Deadpan humor has always been considered a weapon of sorts in the hands of tyrants, and Joseph Stalin was no exception. We can’t tell for sure if all the jokes attributed to Stalin are true. But in any case, the essence of these jokes, set against the grim backdrop of repressions and harsh living conditions, sometimes tells more about life in Stalinist Russia than some history books.
Konstantin RokossovskyMinistry of Defense of the Russian Federation
Lev Mekhlis, a senior official in the Red Army, once reported to Stalin that Konstantin Rokossovsky (1896-1968)*, Marshall of the Soviet Union, was seen with some very beautiful woman in public, and this woman wasn’t his wife. “What shall we do?” Mekhlis inquired, apparently hoping to carry out some order against Rokossovsky. “What shall we do?” replied Stalin cunningly. “We shall envy comrade Rokossovsky.”
* The same joke is told about General Ivan Chernyakhovsky (1907-1945).
Ivan Isakov, Admiral of the Fleet of the Soviet UnionGrigoriy Vail'/Sputnik
Ivan Isakov (1894-1967), Admiral of the Fleet of the Soviet Union and Deputy Soviet Navy Minister, got a call from Stalin in February 1946. The General Secretary informed Isakov that he would be promoted to Chief of General Staff of the Soviet Navy.
– Comrade Stalin, I must report that I have a serious defect, I lost a leg in the war, – Isakov replied.
– Is that the only defect you’d like to report?
– Before, we had Chief of General Staff who was missing his head*, and it was all right, he performed his duties. You’re missing a leg, that’s negligible. – Stalin concluded.
* Stalin must have meant either Admiral Vladimir Alafuzov (1901-1966), condemned in 1948 for espionage and sentenced to 10 years prison, rehabilitated in 1953, 2 months after Stalin’s death; or Stepan Kucherov (1902-1973), deposed in 1946 from Chief of General Staff of the USSR Navy to the Commander of the Caspian Navy.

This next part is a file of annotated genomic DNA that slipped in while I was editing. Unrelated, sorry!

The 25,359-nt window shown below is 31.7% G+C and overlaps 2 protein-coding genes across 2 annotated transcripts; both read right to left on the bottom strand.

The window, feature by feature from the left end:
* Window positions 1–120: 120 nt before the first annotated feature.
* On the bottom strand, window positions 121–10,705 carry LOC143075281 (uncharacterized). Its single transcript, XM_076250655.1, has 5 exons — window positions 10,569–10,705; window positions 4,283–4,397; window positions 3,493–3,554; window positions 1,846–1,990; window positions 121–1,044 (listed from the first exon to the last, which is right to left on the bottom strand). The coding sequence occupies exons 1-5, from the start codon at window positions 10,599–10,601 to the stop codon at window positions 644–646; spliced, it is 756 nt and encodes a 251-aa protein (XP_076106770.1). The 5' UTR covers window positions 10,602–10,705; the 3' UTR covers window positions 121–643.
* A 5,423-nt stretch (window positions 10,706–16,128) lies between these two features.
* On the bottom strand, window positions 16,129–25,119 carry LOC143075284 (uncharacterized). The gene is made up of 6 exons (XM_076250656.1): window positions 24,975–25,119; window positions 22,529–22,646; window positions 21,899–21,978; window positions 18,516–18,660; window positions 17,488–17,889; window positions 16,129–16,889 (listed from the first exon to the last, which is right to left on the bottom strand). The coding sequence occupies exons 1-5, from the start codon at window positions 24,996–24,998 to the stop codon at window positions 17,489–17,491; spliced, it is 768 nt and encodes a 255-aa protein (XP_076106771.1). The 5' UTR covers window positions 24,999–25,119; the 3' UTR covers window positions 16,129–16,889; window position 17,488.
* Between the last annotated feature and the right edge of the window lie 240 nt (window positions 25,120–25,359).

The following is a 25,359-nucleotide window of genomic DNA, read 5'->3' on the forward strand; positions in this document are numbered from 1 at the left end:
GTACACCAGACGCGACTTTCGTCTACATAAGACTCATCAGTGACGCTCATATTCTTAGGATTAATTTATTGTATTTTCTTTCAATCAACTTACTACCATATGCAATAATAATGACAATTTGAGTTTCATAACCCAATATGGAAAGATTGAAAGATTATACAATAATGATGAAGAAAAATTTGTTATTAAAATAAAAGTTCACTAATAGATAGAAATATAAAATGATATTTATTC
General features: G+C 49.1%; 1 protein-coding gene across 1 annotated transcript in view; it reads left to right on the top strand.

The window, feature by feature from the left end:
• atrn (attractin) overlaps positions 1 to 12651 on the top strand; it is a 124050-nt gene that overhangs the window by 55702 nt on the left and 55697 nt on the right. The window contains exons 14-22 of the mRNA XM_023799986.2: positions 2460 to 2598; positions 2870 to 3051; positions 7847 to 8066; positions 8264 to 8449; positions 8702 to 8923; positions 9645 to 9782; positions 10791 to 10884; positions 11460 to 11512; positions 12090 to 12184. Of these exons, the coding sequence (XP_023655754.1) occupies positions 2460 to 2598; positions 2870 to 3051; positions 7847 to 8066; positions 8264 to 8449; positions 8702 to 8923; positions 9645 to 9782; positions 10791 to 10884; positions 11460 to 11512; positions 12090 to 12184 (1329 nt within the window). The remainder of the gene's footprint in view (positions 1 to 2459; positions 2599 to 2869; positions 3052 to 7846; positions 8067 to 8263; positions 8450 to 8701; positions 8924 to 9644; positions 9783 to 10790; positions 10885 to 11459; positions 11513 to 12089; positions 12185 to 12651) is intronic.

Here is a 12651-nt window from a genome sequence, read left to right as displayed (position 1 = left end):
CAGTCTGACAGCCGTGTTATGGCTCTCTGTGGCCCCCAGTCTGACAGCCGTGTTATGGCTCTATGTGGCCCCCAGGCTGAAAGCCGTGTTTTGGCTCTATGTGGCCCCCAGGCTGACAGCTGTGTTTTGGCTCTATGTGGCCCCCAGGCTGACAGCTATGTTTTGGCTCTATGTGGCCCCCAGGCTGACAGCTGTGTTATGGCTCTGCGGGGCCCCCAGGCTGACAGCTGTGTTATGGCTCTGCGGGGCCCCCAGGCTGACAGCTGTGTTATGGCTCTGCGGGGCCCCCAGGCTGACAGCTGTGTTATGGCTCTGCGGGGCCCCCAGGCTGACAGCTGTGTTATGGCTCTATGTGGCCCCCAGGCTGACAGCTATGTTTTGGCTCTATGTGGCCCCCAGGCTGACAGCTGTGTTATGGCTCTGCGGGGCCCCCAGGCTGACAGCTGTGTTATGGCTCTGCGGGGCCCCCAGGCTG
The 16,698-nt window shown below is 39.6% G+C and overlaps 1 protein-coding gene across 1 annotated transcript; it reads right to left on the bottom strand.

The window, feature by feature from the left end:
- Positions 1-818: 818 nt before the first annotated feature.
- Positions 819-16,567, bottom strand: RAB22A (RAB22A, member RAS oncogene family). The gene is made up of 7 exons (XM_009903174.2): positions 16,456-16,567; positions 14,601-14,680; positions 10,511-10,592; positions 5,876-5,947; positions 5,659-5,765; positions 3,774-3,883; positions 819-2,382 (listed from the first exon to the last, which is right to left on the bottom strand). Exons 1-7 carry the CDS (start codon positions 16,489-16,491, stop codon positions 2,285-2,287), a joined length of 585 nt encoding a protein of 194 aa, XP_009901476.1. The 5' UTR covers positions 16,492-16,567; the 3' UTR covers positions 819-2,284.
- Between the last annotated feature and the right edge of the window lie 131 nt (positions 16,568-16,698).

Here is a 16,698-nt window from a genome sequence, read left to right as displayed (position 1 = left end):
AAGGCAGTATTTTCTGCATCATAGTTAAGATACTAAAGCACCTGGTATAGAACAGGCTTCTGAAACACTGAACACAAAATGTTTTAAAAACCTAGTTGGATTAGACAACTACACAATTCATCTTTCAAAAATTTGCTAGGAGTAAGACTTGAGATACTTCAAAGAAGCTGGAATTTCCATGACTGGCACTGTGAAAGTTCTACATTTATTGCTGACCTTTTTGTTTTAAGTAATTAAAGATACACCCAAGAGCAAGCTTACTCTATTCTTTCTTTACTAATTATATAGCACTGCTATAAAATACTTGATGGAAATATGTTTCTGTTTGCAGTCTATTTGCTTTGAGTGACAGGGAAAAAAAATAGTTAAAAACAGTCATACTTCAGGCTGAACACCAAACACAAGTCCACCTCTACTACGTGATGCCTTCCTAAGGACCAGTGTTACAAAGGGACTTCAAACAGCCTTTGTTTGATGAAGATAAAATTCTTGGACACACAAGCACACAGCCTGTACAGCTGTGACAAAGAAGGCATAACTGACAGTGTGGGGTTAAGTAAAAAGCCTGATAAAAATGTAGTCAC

"Pobeda" cars assembled in Gorkovsky Automobile PlantTASS
During the drafting of the designs for a new Soviet car, the first mass-production passenger vehicle after WWII, the car was to be named ‘Rodina’ (“Motherland”). When the name was first announced to Stalin, he immediately inquired: “All right, and how much will the Motherland cost*?” After that, the name was changed to ‘Pobeda’ (“Victory”).
Documents confirm, however, that the car was named “Pobeda” from the very beginning and this is a sheer myth.
* A subtle reference to a traitor selling out the country.
Nikolay BaibakovMikhail Kuleshov/Sputnik
During World War II, Stalin put Nikolai Baibakov (1911-2008), Minister of the Soviet Oil Industry, in charge of finding and developing new oil deposits, because of oil shortages on the front.
Baibakov objected, claiming that with the currently limited resources, the search for new oil fields was impossible.
– There will be oil, and there will be Baibakov. There won’t be oil, and Baibakov shall be no more, either. – Stalin replied.
Soon after, the Romashkino field in Tatarstan, Russia, the largest oilfield of the Volga-Ural basin, was developed, and large deposits in Bashkortostan were discovered. Baibakov lived to be 97.
Stalin's dacha in Kuntsevo, MoscowGlobal Look Press
This joke is recounted with different people, but the essence is the same. Stalin learns that some high-profiled official has built a posh country house, a dacha, for himself. Stalin summons the official for a personal meeting.
– Comrade, the only thing I’ve summoned you for is to convey the gratitude from the foster home you gave your wonderful dacha to. – Stalin announced to the stunned official. There was, apparently, no objections.
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